Snow day 13

Still snowing. I admit to being obsessed with the snow, but I do have other things in my life, I think. Yesterday I wasn't so sure. My neighbor, David, is obsessed with Gigapans. You remember those photos you can zoom in on and see amazing detail. Last October, he and some friends went to the top of Pittsburgh's tallest building and shot four Gigapans, 360 degrees, 1000 photos in each. Now he's been trying to get those four huge photos stitched together. I helped him stitch together a quarter size version which you can see here. He insists the full size version will be better; he's nothing if not persistent. So he found someone with a computer with 64 GB of RAM. I didn't know such a thing existed. Unfortunately, it doesn't have Photoshop on it. I started the day with a meeting and lunch with David and friend. I think we have figured out a new procedure that we may, or may not, try later this week.

Back to the snow in my life. After lunch I walked, using my walking stick but still somewhat perilously, over to the Frick art building at Pitt to go to the preColumbian art class I've been auditing. Although the pavement was clear around the building there was no clear entry from the street, only those single file/foot paths where you have to put one foot in front of the other. I don't do those. I went to the library across the street, where I was supposed to meet one of my students. My phone was running out of juice so I had it turned off (it was a really bad day). When I turned it on I found a message from him begging off. Again, navigating the really awful unclean pavement, I made my way to the bus stop where I finally had to climb over one of those snow hills to get on the bus.

After a cup of tea at home I took the car out of the garage, almost didn't make it up the driveway (remember I'm from Chicago; I'm supposed to understand this stuff), and went to Whole Foods and got pears, tomatoes, spinach, a papaya and a lot of other stuff.

This morning I had to go downtown. The bus was half an hour late. I now flag it down standing in the street. There is no way I'm going to stand on the mountain at the bus stop. My neighbor at the corner of Penn and Murtland ought to be ashamed. His pavement won't be clean until May at this rate.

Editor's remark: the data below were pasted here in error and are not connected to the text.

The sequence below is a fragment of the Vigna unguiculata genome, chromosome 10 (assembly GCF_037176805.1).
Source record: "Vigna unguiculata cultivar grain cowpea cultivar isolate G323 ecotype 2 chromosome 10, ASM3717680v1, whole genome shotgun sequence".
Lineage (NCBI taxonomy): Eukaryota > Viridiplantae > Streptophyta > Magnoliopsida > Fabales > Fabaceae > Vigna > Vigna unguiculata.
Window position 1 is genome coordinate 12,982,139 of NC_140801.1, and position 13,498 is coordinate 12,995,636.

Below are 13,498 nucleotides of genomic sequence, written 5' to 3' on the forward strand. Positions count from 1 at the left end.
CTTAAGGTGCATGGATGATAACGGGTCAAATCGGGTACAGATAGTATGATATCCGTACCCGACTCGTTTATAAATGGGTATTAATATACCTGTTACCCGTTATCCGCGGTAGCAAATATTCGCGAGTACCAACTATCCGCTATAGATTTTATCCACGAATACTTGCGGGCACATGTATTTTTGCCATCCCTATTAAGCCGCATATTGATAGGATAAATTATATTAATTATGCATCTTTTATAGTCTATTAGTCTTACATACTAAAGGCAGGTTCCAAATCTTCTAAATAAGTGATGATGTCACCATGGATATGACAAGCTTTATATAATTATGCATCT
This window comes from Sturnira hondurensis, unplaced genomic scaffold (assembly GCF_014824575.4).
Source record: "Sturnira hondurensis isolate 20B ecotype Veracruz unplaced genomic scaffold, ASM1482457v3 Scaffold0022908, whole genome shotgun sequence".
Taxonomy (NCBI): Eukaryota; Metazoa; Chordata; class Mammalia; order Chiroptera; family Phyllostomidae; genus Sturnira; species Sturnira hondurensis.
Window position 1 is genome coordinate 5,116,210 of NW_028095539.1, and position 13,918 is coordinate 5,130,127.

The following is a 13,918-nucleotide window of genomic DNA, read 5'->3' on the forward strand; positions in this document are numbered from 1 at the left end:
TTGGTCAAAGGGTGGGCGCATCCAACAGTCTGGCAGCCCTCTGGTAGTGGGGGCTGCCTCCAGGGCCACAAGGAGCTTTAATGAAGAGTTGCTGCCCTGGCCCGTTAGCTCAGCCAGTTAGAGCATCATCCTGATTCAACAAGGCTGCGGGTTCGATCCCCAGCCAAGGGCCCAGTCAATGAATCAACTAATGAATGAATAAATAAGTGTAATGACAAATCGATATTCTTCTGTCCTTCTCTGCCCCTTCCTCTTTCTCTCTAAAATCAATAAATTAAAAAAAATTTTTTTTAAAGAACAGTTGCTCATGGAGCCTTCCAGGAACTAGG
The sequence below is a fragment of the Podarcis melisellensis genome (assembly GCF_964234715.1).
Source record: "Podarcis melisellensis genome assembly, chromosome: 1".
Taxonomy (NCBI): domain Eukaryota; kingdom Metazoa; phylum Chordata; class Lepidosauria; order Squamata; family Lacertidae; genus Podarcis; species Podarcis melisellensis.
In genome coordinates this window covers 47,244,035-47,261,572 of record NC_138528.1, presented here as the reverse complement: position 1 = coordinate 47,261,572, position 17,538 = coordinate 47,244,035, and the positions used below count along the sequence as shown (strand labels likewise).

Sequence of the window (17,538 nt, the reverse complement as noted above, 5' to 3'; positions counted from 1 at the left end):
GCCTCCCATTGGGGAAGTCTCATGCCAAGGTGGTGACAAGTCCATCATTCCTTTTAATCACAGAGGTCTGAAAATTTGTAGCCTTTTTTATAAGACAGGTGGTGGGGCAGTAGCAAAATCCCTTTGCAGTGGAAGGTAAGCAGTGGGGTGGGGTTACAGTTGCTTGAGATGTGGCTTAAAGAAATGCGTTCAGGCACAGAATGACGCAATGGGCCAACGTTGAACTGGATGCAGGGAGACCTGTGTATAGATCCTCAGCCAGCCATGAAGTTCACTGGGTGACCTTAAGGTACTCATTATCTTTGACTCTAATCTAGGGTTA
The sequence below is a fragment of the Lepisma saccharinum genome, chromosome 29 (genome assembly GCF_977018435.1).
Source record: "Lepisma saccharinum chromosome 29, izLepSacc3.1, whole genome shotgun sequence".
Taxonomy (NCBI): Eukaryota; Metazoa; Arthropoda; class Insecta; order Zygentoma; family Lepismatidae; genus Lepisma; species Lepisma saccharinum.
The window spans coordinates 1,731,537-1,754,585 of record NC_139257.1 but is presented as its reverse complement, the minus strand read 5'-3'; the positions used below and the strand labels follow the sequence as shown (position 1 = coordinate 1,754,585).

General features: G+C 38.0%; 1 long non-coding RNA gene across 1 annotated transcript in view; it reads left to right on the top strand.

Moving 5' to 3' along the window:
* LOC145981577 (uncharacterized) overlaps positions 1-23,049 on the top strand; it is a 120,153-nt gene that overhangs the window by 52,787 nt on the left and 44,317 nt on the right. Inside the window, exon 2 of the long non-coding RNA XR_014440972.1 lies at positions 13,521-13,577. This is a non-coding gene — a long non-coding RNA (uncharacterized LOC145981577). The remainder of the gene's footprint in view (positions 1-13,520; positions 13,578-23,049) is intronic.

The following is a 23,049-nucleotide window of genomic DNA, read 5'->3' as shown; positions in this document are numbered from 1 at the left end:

Do you wonder that I've become a little crazy?

Looking back

Just finished Barbara Kingsolver's newest, The Lacuna. Her fictionalized protagonist interacts with the real history of the early twentieth century: Russian revolution, Trotsky, Diego Rivera, Frida Kahlo and finally, the anti-communist witch hunters in Washington. I don't know much about Russian history, but the witch hunters had a profound affect on me. I was 16 years old and started college in 1950 at the height of all the madness. The college seemed to be noted for its communist sympathies (the chancellor was one of the few who stood up early on to the various investigations), and my father was worried about what this would do to me. He made me promise not to get involved and not to sign any petitions. Did I know any Communists? Maybe. Was I afraid? Absolutely!

I obeyed him until I finished school, after all he was paying the bills. Then I decided I would never act out of fear again. I sign any petitions that sound reasonable. I write my Congress people often, and tell them exactly what I think. But I have given up marching. After months of marching against the Vietnam war, and being photographed (by the FBI) so often I have no soul left, I decided the whole thing was useless. 

All during the Bush administration I felt we were headed back to the same mentality that made Joe McCarthy and J. Edgar Hoover into heroes. I still feel like we're going there when I hear Glen Beck, Sarah Palin, etc. expounding on patriotism, being an American and denigrating Obama and the Democratic Party.

Going over the Constitution with my Somali refugee I realized we have diluted the power of that amazing document. How about the first amendment:

Congress shall make no law respecting an establishment of religion, or
prohibiting the free exercise thereof; or abridging the freedom of
speech, or of the press; or the right of the people peaceably to
assemble, and to petition the government for a redress of grievances.